By Sierra Lammi and Ben Pults
[email protected][email protected]

Lately, there have been concerns about low return rates of student Residential Assistants. Residential Life Staff report that the return rate for CSB/SJU RAs is 42 percent and 40 percent respectively, which is typical for this type of what rates have been in years past. Being an RA is one of the highest paying jobs on any college campus. However, not all students understand what the job entails, so the Record spoke with students to find out more about the job.

RAs oversee residents in the dorms while Community Advisors oversee residents in apartments. Student’s experiences with the position can vary.

“RA training taught me a lot about how to handle tough situations with people, and that is definitely a good skill to have in life personally and professionally,” SJU junior and former RA Logan Dahlquist said.

Others have said they have been able to build strong connections with fellow students and supervisors alike, such as CSB senior CA Megan Russell, who wanted to return to be able to work with her supervisor.

SJU Senior Andrew McIntyre has been an RA since his sophomore year and said he has benefited from the job.

“This position speaks waves in other job interviews about learning how to communicate and work as a team,” McIntyre said.

Director of Residential Life for CSB Christy Brown said that the RA position offers students skills that employers value.

“We looked at some of the attributes that employers look for in college graduates, and leadership skills were at the top,” Brown said. “Teamwork and communication skills are also valued, as is flexibility. These will serve you well wherever you end up and are all things the RA position teaches employees.”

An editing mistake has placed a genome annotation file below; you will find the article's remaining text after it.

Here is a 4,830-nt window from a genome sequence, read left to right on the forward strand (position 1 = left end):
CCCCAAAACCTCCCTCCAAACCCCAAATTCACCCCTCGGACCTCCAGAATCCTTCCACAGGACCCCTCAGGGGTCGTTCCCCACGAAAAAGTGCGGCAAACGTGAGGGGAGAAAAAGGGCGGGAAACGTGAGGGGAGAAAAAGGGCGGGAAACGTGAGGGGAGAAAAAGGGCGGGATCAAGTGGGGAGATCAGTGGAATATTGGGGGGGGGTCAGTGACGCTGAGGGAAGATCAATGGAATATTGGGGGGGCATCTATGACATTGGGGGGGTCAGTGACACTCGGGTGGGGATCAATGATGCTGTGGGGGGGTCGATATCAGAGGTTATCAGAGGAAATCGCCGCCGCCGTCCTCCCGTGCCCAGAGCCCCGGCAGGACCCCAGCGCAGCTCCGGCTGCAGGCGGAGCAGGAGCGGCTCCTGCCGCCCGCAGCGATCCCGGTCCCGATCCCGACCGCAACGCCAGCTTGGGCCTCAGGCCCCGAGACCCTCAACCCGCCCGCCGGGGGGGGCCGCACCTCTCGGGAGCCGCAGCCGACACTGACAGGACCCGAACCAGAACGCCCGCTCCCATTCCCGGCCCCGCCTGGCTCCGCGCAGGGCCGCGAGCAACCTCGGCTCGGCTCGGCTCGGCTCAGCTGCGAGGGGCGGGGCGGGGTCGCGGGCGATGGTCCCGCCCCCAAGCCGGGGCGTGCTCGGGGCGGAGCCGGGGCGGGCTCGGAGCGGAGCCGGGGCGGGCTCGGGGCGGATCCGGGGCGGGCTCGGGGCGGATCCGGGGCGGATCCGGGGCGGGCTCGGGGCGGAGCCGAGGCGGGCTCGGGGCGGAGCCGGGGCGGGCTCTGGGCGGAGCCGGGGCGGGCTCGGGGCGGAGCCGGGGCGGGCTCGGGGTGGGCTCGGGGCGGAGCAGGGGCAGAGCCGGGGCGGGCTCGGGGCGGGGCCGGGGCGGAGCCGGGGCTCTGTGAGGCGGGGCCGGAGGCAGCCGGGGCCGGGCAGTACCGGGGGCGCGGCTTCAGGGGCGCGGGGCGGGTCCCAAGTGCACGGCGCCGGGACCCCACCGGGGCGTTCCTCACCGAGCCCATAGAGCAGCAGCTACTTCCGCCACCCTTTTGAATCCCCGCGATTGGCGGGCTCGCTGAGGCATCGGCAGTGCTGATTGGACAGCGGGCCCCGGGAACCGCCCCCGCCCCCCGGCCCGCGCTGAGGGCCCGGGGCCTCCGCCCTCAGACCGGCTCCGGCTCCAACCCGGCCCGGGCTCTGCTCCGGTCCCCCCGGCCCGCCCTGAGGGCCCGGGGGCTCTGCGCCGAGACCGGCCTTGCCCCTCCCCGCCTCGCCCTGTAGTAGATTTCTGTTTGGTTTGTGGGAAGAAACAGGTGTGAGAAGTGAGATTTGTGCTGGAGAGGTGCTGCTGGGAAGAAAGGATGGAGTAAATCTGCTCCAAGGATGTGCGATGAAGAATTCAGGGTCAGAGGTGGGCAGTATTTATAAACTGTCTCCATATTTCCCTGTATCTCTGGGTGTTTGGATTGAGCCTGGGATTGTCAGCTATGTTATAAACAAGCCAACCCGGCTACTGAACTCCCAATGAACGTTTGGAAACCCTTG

Not all students returned
While many RAs agree that this job provides skills to be used in future careers, others said they didn’t return to the RA/CA position for various different reasons.
Some said they chose to live with their cohort instead of being an RA or CA, while others chose to pursue other career opportunities since RAs/CAs are not allowed to have another campus job.

“I really liked being an RA, but I got offered a job that was really specific to my major and I need that experience,” Dahlquist said.

Some current and former CSB RAs/CAs said they believe that the time commitment required for the job is unrealistic for full time students, and they cannot pursue their extracurricular interests for fear of not being able to complete what is expected of them.

Area Coordinator for Apartments and Housing Alyssa Teubner said that Residential Life understands how time consuming this job can be, and at CSB there is a self-care initiative throughout the year that encourages students to take care of themselves.

“In younger years we have a lot of sessions about time management and a lot of times the returners have been mastering that,” Teubner said.